One of the most anticipated announcements in the Docker space when it comes to building images is Multi-Stage builds because of the huge benefits it gives to CI/CD pipelines in DevOps. Before this announcement, building software in a container usually involved creating a container with all the SDK’s and compilers in the container, uploading code into the container, compiling it, creating a drop, then building another container with just the runtime that sucks in the compiled code to run. This pattern required an external tool and storage to build the container image so it was more burdensome.

Multi-Stage builds on Docker though provide a mechanism for moving the output of a build from a builder container into another container that can be used for running. Consider the following the example. This Dockerfile builds a .NET core app in one container then packages it in another.

FROM microsoft/dotnet:1.1.2-sdk-jessie
COPY /myapp /myapp
RUN dotnet restore ./myapp && 
    dotnet build -c release ./myapp &&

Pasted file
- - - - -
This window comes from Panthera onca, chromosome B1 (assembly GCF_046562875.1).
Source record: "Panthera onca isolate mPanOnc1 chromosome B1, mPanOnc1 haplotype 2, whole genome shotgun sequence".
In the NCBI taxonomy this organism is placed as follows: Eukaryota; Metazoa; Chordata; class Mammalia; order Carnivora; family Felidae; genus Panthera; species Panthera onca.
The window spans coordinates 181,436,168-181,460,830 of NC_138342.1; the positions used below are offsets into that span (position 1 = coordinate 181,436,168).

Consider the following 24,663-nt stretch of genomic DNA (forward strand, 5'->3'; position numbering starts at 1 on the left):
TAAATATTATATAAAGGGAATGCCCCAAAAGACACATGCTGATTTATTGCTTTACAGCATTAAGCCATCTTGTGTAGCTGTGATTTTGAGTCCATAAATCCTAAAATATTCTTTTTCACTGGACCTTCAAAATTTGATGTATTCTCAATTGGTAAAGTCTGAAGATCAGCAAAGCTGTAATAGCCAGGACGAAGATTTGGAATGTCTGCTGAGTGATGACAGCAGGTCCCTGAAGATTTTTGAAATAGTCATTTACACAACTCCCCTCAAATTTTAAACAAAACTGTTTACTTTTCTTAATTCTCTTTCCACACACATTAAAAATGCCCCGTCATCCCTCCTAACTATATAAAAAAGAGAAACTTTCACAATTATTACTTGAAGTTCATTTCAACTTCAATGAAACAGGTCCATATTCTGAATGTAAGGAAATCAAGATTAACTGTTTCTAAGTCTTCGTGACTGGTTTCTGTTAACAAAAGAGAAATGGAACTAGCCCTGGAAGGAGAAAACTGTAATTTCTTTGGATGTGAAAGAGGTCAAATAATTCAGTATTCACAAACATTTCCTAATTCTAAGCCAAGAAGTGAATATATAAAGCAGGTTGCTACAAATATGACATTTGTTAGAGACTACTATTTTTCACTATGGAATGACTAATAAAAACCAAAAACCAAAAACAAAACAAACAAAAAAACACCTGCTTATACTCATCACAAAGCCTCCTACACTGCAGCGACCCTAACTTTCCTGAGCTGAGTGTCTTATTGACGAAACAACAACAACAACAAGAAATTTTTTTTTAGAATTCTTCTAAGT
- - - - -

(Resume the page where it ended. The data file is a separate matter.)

dotnet publish -c release -o pubdir ./myapp

#Final Build
FROM microsoft/dotnet:1.1.2-runtime
COPY --from=0 /myapp/pubdir /myapp
ENTRYPOINT ["dotnet", "/myapp/myapp.dll"]

This file has two FROM instructions, which in a traditional Dockerfile only one is a allowed. The first one in the file Dockerfile points to an image on Docker Hub for .NET Core on Linux with the SDK already installed. This instructions are quite simple: upload the code and compile it. In classic Dockerfiles, additional steps would be required to move the binaries out of the build container into a share to be picked up.

Notice the COPY the command after the second FROM. This copy now has a parameter, –from= that allows artifacts to be copied out of a builder container into the respective container. The integer refers to a 0-based array, with 0 referring to the first container being used in the Dockerfile.

Chaining build containers with the final container as the final artifact allows users to implement better CI and CD with Docker without having to use external tools to have separate build/test and deployment containers.

Here’s a working example using the above Dockerfile.